Your photo is an important part of your online profile. There are a number of reasons why it is essential to have a professional profile image uploaded to your web and social media:
Firstly, it can help people know that they have connected with the right person. For example, there may be many “John Smiths” on Twitter, so a photo helps identify the right John Smith.
Secondly, you will get more likes and follows on your social media if you have an image. LinkedIn profiles with a photo are seven times more likely to be viewed than ones without an uploaded photo. On Twitter you are unlikely to gather a following if you are still displaying the dreaded egg pic, as the absence of a photo tells people that you are either a spammer, a “lurker” or a complete newbie.
Thirdly, your profile image is your online first impression, which is why it’s so important to have a professional looking one. Here are some tips for getting it right:
- Use a professional photographer Even the work of the most gifted amateur can result in something akin to a mug shot. Of course, time and budget priorities can often get in the way of this being a feasible option. With this in mind, the following are some guidelines for DIY profile pics.
- Dress to impress Consider your audiences. Research collaborators, funding agencies, donors, media, potential students and others might all look at your photo. What type of image do you wish to convey? A recent study by PhotoFeeler found that formal clothing (A suit as opposed to jeans and t-shirt) in profile pictures had the most influence in perceived competence and influence over a range of factors.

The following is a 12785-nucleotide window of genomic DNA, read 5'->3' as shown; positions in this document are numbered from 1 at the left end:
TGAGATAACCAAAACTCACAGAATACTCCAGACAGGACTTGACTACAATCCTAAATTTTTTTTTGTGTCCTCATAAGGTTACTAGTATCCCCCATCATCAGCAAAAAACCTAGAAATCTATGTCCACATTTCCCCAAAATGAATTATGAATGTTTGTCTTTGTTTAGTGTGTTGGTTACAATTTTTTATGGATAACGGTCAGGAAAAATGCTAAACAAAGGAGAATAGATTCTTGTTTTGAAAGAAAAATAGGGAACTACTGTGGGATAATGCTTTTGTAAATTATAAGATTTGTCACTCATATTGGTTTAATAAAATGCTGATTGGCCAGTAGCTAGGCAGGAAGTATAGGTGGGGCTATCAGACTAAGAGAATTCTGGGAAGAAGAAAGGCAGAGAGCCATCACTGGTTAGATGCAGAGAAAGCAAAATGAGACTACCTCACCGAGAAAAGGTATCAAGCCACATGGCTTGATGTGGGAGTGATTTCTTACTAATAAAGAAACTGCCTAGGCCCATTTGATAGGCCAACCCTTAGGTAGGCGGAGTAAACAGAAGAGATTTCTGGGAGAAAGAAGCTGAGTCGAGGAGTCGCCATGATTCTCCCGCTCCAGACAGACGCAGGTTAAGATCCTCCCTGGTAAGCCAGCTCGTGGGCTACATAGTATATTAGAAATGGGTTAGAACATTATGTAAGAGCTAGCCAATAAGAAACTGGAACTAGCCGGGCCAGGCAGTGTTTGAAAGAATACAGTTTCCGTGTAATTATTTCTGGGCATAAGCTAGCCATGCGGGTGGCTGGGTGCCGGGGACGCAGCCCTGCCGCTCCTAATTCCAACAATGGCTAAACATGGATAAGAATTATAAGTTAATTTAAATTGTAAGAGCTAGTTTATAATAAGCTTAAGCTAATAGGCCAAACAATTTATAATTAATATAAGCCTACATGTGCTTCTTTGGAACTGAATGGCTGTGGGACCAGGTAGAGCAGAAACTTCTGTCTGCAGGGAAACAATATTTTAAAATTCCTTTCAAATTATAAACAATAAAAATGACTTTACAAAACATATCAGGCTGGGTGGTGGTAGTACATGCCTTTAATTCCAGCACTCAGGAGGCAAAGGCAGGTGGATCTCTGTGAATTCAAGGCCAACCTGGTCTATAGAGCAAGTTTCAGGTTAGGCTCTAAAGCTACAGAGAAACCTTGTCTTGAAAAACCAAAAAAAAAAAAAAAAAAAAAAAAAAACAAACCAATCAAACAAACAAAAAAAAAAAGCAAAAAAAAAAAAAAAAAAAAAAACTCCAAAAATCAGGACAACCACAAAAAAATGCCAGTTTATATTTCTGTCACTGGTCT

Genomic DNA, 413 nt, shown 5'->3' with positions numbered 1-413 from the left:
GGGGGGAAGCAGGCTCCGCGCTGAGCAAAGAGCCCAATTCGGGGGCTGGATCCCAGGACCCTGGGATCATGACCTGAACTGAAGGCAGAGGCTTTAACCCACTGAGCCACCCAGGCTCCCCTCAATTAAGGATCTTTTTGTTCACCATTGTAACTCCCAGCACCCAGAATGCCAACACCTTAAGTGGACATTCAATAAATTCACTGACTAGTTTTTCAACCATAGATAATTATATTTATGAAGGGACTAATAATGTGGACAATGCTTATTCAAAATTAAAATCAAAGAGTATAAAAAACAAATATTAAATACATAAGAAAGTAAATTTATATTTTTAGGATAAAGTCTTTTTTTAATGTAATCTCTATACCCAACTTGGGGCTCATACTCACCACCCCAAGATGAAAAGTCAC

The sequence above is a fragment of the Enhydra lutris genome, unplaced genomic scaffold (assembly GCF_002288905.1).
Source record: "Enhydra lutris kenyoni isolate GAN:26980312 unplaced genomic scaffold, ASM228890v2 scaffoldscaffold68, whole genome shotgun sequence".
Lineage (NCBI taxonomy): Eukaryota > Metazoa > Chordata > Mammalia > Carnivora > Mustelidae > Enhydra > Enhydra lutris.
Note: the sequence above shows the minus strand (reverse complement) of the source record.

- Give them some background A suitable background can provide context and represent your field of specialisation. However, the background should be simple so that focus remains on the person. Being at least six feet (183cm) from the background will help. Where possible, avoid the type of plain backgrounds used in passport photos.
- Light up your life Try to use natural light in addition to artificial light. Artificial light should be directed away from your face.
- Strike a pose Avoid the cheesy posed smile: smiling naturally is great. Try to look comfortable and at ease. Stand or sit with your upper body slightly turned and your face directly to camera, making eye contact with your audience.
- Make it all about you You should be the only subject in the photo. It’s your professional profile picture, so it should focus on you. This means no inanimate objects, group shots, or photos of you with your significant other, child, or pets.
- Focus Your face should be in focus. The background can be slightly out of focus, but your features need to be sharp, not blurred. Make sure dark shadows or bright light isn’t obscuring your face.
- Avoid the Selfie As whimsical as it may seem, there is nothing professional about a profile photo you snapped in the mirror on your smartphone. If you want to take your own profile pic, ensure that you use a decent camera, shine light on your face so you’re not backlit, and allow for some headroom so your hair isn’t cut off.
- Size it right Images that are too small or the wrong shape for a particular profile can look stretched and out of focus. If it is a decent resolution image (about 1MB is plenty), which even an iPhone will provide these days, you will be able to size it to fit most profiles. Check the image guidelines for the profile you are uploading to. Some common ones include:
- UON researcher profile This needs to be a square image. The system will resize larger images but don’t go smaller than 111 by 111 pixels
- Twitter Profile photo 400 x 400 pixels. Header photo 1500 x 500 pixels
- LinkedIn 400 x 400 pixels
- Facebook Profile photo 180 x 180 pixels. Header photo 851 x 315 pixels
Easy! Consider the above points and make sure you have a professional looking profile image. Maybe you have a photographer friend you could call on or you know someone who is a decent amateur photographer?!
Also, have a go at resizing your profile image without stretching or distorting it. If you’re on a PC –Windows Picture Manager will be the easiest system to use. If you’re on a Mac try iPhoto for simple resizing.
Note: just save your photo to your computer for now. We will upload them to our web and social media profiles as we make our way through the next 18 days.
Day 2 done! Tomorrow we are going to update (or create) our main web hub – our UON web profile.